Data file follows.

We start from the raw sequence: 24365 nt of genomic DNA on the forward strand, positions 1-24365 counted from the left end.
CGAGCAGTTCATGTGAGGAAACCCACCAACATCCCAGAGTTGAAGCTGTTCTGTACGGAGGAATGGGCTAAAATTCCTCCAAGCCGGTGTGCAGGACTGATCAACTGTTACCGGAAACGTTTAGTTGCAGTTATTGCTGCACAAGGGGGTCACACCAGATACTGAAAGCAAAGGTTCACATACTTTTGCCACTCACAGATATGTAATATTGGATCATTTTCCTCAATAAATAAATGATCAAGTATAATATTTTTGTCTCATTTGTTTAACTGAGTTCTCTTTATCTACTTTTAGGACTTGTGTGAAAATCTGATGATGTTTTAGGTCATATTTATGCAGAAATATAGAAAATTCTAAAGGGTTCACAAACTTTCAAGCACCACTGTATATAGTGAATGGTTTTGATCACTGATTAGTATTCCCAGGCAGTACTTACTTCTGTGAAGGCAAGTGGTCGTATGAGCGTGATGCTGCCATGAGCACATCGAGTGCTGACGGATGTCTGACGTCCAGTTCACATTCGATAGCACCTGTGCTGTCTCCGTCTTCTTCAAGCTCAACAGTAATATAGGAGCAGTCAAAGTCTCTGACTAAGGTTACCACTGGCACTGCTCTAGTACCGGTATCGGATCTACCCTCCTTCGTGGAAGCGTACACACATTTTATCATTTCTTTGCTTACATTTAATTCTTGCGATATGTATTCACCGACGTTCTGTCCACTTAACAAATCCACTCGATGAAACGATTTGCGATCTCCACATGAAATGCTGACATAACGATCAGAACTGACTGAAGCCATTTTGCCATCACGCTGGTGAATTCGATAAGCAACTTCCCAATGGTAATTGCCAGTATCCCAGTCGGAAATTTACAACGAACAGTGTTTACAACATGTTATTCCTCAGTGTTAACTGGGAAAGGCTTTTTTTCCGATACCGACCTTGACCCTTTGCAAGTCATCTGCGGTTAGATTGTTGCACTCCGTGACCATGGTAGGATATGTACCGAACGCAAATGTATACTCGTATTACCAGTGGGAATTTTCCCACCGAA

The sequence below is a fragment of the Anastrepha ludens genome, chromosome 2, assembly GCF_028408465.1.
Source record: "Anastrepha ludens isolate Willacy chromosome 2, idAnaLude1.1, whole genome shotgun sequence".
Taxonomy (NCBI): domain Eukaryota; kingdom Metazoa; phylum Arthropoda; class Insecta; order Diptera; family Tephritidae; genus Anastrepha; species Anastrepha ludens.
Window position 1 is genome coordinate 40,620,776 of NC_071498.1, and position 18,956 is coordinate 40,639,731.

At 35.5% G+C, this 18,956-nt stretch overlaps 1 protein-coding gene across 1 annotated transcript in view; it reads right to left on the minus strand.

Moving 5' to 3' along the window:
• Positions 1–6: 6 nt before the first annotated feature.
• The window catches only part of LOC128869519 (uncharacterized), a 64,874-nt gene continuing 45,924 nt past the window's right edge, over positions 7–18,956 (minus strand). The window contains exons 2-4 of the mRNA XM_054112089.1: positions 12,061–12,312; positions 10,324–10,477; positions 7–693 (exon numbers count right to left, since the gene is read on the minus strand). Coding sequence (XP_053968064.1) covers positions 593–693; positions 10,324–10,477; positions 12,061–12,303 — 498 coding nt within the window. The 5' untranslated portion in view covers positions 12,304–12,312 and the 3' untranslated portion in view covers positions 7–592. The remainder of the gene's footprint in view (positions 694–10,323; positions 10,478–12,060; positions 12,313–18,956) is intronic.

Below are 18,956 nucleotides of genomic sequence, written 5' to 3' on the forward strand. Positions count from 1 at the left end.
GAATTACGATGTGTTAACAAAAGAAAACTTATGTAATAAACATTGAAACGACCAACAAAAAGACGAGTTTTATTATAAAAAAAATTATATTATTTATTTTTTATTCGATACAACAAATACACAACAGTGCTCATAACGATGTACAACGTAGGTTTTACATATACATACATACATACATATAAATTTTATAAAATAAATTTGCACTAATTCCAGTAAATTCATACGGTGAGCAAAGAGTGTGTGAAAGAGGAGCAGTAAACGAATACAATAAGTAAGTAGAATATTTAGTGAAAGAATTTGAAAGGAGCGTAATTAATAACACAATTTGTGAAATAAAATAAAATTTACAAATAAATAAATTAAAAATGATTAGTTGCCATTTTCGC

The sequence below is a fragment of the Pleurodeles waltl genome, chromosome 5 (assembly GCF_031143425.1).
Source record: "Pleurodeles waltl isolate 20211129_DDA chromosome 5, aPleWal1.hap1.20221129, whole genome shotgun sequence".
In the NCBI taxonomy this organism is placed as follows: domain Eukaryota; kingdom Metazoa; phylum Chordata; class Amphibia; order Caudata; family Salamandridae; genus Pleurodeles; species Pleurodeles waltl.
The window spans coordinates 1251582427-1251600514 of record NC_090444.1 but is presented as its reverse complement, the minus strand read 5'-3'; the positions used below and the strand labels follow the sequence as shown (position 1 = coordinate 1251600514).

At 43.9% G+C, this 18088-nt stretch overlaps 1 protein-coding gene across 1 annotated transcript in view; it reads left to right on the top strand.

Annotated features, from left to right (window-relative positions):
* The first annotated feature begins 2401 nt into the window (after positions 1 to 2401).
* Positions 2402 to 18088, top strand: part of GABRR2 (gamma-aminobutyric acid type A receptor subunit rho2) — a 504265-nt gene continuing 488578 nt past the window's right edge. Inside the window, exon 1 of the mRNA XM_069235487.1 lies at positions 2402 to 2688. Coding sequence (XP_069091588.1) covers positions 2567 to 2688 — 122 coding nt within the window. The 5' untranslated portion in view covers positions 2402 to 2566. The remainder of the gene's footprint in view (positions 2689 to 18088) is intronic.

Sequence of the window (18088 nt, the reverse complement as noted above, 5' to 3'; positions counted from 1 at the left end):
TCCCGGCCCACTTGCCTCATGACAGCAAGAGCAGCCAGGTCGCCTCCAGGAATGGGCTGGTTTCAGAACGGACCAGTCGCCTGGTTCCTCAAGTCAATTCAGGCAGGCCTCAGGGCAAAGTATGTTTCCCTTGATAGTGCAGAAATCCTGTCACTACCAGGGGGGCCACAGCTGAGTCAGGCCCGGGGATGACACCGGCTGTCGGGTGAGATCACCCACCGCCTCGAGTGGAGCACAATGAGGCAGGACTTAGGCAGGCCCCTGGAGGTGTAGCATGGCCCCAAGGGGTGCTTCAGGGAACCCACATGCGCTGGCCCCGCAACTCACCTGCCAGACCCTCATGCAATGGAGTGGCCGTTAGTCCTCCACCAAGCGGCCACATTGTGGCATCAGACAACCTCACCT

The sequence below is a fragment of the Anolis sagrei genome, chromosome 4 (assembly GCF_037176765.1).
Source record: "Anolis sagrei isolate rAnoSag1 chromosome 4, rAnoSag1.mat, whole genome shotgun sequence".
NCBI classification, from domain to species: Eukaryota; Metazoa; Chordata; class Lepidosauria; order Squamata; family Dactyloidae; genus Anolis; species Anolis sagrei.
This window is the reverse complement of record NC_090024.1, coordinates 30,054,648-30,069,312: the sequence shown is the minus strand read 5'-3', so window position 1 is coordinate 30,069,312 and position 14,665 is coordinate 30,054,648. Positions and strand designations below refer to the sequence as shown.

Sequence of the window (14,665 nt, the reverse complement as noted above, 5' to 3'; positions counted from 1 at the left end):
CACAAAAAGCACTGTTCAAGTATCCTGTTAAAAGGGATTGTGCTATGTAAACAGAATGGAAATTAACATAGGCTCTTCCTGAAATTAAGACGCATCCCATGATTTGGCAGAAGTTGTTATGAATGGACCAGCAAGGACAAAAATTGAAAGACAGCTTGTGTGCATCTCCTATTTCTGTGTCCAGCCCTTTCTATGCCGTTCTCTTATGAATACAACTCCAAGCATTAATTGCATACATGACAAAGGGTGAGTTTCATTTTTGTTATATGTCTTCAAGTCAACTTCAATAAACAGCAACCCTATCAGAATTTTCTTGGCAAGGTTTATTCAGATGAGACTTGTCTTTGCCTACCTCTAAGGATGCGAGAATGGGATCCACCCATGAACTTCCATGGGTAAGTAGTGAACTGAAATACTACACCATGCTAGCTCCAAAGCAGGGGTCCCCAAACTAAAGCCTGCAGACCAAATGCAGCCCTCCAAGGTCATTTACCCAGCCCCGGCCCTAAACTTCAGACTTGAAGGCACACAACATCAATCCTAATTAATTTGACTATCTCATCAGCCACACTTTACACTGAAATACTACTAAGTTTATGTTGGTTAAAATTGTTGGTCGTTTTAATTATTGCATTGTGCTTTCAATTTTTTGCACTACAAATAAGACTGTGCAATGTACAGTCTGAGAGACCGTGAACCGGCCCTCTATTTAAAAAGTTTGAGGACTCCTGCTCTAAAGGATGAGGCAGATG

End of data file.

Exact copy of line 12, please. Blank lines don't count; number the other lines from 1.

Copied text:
GAATTACGATGTGTTAACAAAAGAAAACTTATGTAATAAACATTGAAACGACCAACAAAAAGACGAGTTTTATTATAAAAAAAATTATATTATTTATTTTTTATTCGATACAACAAATACACAACAGTGCTCATAACGATGTACAACGTAGGTTTTACATATACATACATACATACATATAAATTTTATAAAATAAATTTGCACTAATTCCAGTAAATTCATACGGTGAGCAAAGAGTGTGTGAAAGAGGAGCAGTAAACGAATACAATAAGTAAGTAGAATATTTAGTGAAAGAATTTGAAAGGAGCGTAATTAATAACACAATTTGTGAAATAAAATAAAATTTACAAATAAATAAATTAAAAATGATTAGTTGCCATTTTCGC